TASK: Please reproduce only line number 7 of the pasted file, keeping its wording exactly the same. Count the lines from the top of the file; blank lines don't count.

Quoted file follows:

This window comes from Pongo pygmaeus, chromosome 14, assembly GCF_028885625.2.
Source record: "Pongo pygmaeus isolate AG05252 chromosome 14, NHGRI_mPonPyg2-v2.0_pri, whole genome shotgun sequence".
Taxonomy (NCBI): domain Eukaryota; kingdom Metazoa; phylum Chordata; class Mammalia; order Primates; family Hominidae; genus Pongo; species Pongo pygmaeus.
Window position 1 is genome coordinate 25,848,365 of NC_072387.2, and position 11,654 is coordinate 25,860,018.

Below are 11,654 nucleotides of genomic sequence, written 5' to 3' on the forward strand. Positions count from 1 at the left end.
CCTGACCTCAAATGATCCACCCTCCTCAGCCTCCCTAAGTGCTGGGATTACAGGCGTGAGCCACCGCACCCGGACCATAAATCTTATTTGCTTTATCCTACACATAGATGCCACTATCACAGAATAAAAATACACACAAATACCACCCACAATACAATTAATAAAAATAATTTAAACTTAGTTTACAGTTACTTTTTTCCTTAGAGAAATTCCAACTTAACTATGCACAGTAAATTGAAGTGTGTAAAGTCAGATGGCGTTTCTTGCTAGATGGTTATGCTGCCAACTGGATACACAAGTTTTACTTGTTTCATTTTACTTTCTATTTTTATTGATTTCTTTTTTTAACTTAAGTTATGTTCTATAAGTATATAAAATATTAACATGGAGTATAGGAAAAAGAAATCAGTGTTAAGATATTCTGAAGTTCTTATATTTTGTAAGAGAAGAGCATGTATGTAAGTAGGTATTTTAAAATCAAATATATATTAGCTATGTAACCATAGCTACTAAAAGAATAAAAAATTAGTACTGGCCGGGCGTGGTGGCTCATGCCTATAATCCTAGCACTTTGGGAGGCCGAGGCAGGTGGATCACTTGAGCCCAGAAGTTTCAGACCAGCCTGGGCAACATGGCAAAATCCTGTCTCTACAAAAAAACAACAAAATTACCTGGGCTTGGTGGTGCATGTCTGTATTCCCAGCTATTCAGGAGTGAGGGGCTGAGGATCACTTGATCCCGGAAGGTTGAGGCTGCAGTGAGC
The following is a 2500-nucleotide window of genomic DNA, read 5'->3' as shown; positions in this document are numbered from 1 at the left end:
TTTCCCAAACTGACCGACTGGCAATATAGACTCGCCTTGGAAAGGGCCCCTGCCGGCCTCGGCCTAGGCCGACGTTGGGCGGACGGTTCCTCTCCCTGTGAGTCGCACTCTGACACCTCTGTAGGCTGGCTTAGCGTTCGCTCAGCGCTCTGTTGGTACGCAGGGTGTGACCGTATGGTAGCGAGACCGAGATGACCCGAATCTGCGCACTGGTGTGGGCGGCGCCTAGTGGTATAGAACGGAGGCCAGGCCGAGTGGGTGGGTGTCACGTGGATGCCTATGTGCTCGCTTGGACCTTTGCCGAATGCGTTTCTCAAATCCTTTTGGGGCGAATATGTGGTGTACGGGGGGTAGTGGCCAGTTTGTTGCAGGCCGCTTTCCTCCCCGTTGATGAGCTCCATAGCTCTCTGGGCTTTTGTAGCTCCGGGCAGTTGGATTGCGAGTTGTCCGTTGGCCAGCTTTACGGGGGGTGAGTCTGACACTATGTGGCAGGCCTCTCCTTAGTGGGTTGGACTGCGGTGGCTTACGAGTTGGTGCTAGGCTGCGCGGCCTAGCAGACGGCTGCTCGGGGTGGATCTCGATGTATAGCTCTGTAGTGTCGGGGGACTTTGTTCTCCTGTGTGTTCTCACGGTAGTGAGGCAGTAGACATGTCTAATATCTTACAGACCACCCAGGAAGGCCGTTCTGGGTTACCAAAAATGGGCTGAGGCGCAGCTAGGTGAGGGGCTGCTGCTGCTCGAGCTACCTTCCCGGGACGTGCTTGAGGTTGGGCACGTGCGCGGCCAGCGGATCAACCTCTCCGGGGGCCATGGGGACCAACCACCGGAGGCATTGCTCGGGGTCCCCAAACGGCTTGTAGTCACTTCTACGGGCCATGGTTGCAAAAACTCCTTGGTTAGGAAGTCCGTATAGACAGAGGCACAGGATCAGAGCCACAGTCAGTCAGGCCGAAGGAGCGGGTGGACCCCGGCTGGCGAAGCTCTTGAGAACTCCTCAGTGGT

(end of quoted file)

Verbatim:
The following is a 2500-nucleotide window of genomic DNA, read 5'->3' as shown; positions in this document are numbered from 1 at the left end: